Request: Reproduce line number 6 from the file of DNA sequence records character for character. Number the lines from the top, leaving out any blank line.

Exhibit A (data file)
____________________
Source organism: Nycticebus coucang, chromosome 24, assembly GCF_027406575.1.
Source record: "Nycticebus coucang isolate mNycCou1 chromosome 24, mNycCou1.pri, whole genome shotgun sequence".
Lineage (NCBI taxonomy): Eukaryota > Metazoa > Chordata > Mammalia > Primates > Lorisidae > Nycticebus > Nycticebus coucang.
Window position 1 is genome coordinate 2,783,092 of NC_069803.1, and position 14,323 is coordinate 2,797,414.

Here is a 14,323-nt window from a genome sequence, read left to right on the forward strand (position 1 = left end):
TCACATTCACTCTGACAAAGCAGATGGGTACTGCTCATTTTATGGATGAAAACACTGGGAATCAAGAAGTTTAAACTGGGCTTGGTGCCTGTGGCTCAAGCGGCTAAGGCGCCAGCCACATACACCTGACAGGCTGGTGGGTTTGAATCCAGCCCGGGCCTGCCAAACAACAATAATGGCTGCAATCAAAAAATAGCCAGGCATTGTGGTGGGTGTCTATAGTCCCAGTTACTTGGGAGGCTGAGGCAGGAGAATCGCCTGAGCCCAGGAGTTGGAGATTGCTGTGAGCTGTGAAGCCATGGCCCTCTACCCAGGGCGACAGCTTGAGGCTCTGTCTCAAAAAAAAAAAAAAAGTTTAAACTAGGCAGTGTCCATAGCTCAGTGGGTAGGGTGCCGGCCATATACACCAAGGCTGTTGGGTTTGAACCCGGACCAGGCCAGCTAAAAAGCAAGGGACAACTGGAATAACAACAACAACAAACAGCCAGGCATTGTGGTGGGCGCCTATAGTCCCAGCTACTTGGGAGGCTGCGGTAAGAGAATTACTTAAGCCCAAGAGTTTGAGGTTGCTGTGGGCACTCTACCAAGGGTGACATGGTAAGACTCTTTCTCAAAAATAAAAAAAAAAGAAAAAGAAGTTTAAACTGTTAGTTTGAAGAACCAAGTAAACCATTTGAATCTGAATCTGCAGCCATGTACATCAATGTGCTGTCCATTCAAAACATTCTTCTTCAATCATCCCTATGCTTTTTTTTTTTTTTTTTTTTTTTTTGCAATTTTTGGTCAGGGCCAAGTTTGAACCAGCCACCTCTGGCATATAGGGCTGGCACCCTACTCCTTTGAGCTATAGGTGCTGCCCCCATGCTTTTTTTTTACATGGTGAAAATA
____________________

TCACATTCACTCTGACAAAGCAGATGGGTACTGCTCATTTTATGGATGAAAACACTGGGAATCAAGAAGTTTAAACTGGGCTTGGTGCCTGTGGCTCAAGCGGCTAAGGCGCCAGCCACATACACCTGACAGGCTGGTGGGTTTGAATCCAGCCCGGGCCTGCCAAACAACAATAATGGCTGCAATCAAAAAATAGCCAGGCATTGTGGTGGGTGTCTATAGTCCCAGTTACTTGGGAGGCTGAGGCAGGAGAATCGCCTGAGCCCAGGAGTTGGAGATTGCTGTGAGCTGTGAAGCCATGGCCCTCTACCCAGGGCGACAGCTTGAGGCTCTGTCTCAAAAAAAAAAAAAAAGTTTAAACTAGGCAGTGTCCATAGCTCAGTGGGTAGGGTGCCGGCCATATACACCAAGGCTGTTGGGTTTGAACCCGGACCAGGCCAGCTAAAAAGCAAGGGACAACTGGAATAACAACAACAACAAACAGCCAGGCATTGTGGTGGGCGCCTATAGTCCCAGCTACTTGGGAGGCTGCGGTAAGAGAATTACTTAAGCCCAAGAGTTTGAGGTTGCTGTGGGCACTCTACCAAGGGTGACATGGTAAGACTCTTTCTCAAAAATAAAAAAAAAAGAAAAAGAAGTTTAAACTGTTAGTTTGAAGAACCAAGTAAACCATTTGAATCTGAATCTGCAGCCATGTACATCAATGTGCTGTCCATTCAAAACATTCTTCTTCAATCATCCCTATGCTTTTTTTTTTTTTTTTTTTTTTTTTGCAATTTTTGGTCAGGGCCAAGTTTGAACCAGCCACCTCTGGCATATAGGGCTGGCACCCTACTCCTTTGAGCTATAGGTGCTGCCCCCATGCTTTTTTTTTACATGGTGAAAATA